The only real weakness of this guitar, in my opinion, is that it sounds quite thin acoustically, mostly due to its shallow body. But then, Ovations are made to be plugged in. It records nicely and its sound is quite balanced. Though I dislike bridge pickups as the sole means of amplification, the ones in Ovations are better than most and do a nice job across all six strings. I currently use this as my high-strung guitar, with Pearse Phosphor Bronze gauges .30, .23, .16, .12, .16, .12.

tiny twanger.
2001 Yamaha APXT-1 Travel Guitar

This was an impulse buy. It's cute and somewhat fun to play. Since I've moved to a wider neck, I find this guitar a bit of a challenge for the twanging. The diminished scale is pretty cool, though.

Spruce top, Agathis/Alder back and sides, maple neck, Indian rosewood fretboard and bridge, 22 frets, 1-way piezo bridge pickup. Strings are a custom set of Dean Markley Alchemy GoldBronze in .56, .42, .32, .25, .16, .13 gauges.

I've done a few home recordings with this guitar and have been pretty pleased with it. I have travelled with it a bit and it's pretty easy to get on a plane, etc. If you're looking for a travel guitar, it's worth a plucking. Of the ones I've tried, the Yamaha's balance and comfort, as in how it hangs on your body, is one of the better out there. Still, I have to use a strap when playing with it for any length of time.

for when i'm feeling especially noisy.
2002 Danelectro Convertible

I'm a bad man. I saw a picture of Elvis Costello with one and had to have it. Danelectro has reissued a bunch of old classic guitars. They're cheaply made, but there are some interesting models and they don't sound too bad. The bridge on this one floats and you have to intonate the guitar every time you change the strings.

Hardboard top and bottom with plywood frame, hard maple neck, rosewood fingerboard, 25 scale, 21 frets, original style pickup with brass tube and chrome plating, original formula 50s style Alnico magnet. Strings are nickel-wound D'Addario Jazz Mediums.

I've yet to do anything with this one. It sits in the living room and I pick it up now and again. Acoustically, it sounds something like a banjo. It sounds nicely vintage when plugged in. The tone knob appears to be largely cosmetic and seems to simply increase feedback when turned up. I suppose this could be used to some effect or another.

notes that go and go and go some more...
2002 Lowden O25c

I've long been a fan of George Lowden's work. In fact, some of the guitars that have made the biggest impression on me both in terms of aesthetics and sound have been Lowdens. My main recording guitar is an attempt at taking some of the Lowden characteristics and tricking them out a bit more. At any rate, this is a lovely guitar and I'm happy to have it.

Cedar top, Indian rosewood back/sides, mahogany bindings, 25.5" scale, Gotoh 503 tuning machines. Strings are a custom set of Dean Markley Alchemy GoldPhos in .56, .42, .32, .25, .16, .13 gauges.

Another in a long line of Jim Tozier's cast offs. Jim is the original owner and sold the guitar several years ago to a friend, Paul. Paul subsequently sold the guitar back to Jim to finance another purchase. Jim tells me that it's the only guitar he's ever really regretted selling. But... that didn't stop him from flipping it [again], finally to me. And it's not going anywhere.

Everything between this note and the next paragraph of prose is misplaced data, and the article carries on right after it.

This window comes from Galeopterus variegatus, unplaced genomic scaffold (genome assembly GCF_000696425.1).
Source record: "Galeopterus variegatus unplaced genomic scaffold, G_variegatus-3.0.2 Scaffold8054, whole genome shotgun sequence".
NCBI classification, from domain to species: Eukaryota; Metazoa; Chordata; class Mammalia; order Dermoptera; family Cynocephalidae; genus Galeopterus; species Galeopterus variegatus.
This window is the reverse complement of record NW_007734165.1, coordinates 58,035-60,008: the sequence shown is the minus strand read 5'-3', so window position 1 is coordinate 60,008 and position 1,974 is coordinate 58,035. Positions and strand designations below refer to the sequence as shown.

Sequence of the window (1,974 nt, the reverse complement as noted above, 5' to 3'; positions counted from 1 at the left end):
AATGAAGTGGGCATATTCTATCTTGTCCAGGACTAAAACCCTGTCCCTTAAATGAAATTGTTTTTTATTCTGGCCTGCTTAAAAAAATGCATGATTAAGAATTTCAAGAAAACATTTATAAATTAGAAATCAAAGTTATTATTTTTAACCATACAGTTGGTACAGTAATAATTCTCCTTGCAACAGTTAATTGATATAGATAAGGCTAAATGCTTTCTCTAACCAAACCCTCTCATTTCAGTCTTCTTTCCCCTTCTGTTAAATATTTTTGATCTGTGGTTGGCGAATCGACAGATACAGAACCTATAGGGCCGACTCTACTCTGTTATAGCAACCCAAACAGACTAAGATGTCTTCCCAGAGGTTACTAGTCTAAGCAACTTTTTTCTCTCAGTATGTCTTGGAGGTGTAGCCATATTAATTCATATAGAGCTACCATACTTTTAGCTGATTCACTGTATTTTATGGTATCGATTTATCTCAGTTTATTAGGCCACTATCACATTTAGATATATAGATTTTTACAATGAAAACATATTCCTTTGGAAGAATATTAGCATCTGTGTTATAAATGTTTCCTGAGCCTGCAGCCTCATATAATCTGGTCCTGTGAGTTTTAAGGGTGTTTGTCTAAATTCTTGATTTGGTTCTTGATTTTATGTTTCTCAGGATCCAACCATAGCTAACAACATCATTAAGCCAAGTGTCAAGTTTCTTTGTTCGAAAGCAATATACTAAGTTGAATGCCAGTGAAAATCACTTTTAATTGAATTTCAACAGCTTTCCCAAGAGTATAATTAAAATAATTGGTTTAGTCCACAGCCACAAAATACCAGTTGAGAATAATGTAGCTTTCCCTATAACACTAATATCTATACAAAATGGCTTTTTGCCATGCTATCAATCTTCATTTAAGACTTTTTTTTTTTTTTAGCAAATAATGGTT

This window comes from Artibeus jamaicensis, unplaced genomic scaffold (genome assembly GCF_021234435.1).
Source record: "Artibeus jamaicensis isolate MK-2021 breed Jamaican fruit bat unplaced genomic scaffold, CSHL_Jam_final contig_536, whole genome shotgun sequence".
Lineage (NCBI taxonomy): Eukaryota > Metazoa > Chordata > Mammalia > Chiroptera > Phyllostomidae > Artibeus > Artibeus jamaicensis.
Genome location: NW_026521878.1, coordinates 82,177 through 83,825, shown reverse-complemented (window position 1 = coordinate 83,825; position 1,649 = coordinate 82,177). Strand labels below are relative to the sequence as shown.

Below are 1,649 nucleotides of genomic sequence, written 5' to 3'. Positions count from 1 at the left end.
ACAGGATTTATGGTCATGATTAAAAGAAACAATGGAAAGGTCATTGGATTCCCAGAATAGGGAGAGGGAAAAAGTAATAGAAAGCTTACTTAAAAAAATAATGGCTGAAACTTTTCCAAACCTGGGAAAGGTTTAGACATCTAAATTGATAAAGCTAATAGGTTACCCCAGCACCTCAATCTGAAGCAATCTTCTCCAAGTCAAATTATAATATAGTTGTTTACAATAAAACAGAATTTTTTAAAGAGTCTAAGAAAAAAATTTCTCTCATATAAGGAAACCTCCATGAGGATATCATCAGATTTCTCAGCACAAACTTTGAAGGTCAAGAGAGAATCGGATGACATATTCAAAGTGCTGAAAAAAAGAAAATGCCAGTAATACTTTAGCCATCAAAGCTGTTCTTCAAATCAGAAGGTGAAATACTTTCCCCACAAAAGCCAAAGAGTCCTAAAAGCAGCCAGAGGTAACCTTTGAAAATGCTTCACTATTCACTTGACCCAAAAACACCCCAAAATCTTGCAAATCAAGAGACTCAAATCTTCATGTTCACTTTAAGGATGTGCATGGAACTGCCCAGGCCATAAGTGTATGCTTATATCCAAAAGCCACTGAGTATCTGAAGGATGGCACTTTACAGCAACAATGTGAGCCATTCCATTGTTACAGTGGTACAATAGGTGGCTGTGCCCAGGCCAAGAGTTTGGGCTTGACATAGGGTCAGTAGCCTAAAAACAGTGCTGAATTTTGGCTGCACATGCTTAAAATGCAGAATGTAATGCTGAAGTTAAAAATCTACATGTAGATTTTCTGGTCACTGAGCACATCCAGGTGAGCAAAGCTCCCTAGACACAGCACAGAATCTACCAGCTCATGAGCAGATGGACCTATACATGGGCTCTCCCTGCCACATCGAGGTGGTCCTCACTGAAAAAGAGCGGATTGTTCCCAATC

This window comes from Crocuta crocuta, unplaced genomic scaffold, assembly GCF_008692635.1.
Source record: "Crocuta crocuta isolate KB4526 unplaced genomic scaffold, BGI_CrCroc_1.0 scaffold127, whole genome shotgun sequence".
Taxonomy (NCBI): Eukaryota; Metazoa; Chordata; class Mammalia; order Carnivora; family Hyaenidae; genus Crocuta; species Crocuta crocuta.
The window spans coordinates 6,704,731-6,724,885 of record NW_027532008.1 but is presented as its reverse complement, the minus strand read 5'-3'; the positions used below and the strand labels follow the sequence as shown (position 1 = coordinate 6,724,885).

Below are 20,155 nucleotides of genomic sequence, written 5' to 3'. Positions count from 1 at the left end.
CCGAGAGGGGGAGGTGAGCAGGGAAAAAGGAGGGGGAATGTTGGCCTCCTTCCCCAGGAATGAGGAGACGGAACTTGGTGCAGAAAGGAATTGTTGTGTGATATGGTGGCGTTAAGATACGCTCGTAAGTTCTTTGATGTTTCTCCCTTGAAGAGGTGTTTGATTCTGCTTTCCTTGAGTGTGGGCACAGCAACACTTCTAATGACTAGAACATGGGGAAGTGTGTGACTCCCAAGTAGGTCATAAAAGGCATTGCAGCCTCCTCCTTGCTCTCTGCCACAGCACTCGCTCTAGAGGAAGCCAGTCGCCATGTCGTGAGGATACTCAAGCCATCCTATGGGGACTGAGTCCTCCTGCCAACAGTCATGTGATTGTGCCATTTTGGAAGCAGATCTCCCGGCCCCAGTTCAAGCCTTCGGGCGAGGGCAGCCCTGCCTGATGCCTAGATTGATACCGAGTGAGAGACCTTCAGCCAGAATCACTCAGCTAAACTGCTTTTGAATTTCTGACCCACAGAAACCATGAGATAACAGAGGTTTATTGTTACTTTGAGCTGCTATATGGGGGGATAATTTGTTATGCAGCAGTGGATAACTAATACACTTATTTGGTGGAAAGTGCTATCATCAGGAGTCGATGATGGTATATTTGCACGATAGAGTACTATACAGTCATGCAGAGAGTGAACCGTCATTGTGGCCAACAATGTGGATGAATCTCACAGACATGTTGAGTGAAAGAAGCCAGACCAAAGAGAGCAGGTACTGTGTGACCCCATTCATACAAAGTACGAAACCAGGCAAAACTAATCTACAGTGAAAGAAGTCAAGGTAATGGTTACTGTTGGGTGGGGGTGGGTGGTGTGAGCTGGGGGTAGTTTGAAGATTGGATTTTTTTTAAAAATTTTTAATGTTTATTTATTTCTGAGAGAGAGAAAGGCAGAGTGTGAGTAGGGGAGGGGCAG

1999 Taylor 355

This one came to me from my good friend Jim Tozier. We both have way too much gear. I thought I'd help him out. He thought he'd help me out. We are both in need of "assistance."

Sapele back and sides, spruce top, mahogany neck, 1 7/8" nut, Grover mini tuners, 20 frets, 25½" scale. The pickup is now a dual-source McIntyre. Strings are a custom set of Dean Markley Alchemy GoldBronze in .56/.36, .46/.24, .36/.12, .26/.10, .17/.17, .13/.13 gauges.

I've wanted a 12-string for a while. I couldn't pass this one up. I usually tune this guitar down a third or more from concert pitch, to C or Bb, depending on the tuning I'm going for. I've had it all the way down to open A (AEAEAC#), and it sounds fat. Jim took the pickguard off, and I thank him for it (there's now a factory clear one on the guitar). This one is a lot of fun.

happy pickin'.
2003 Larrivée L-01

I had been looking for some time for a guitar with which I wasn't [overly] afraid to travel. The airlines are not kind. This was a very, very pleasant find and a phenomenal value. Paired with an SKB ATA Roto Flight Case, I'm good to go, nearly worry free.

Mahogany back and sides, spruce top, mahogany neck, 1 3/4" nut (soon to be switched to bone along with the saddle), Ping 18:1 tuners (ebony buttons installed retrofit), 20 frets, 25½" scale. No pickup - yet. Strings are a custom set of Dean Markley Alchemy GoldBronze in .56, .42, .32, .25, .16, .13 gauges.

I'm incredibly impressed with this guitar. It ha become the travel guitar for me. I've never played an affordable guitar that was set up so well, out of the box, and that sounded this full. The L-01 is made in limited quantities and is essentially a bindingless L-03, which is Larrivée's standard mahogany guitar. The only bummer is it only comes in a standard-width nut, no substitutions. Still, I truly love this guitar and I've gotten a lot of music out of it.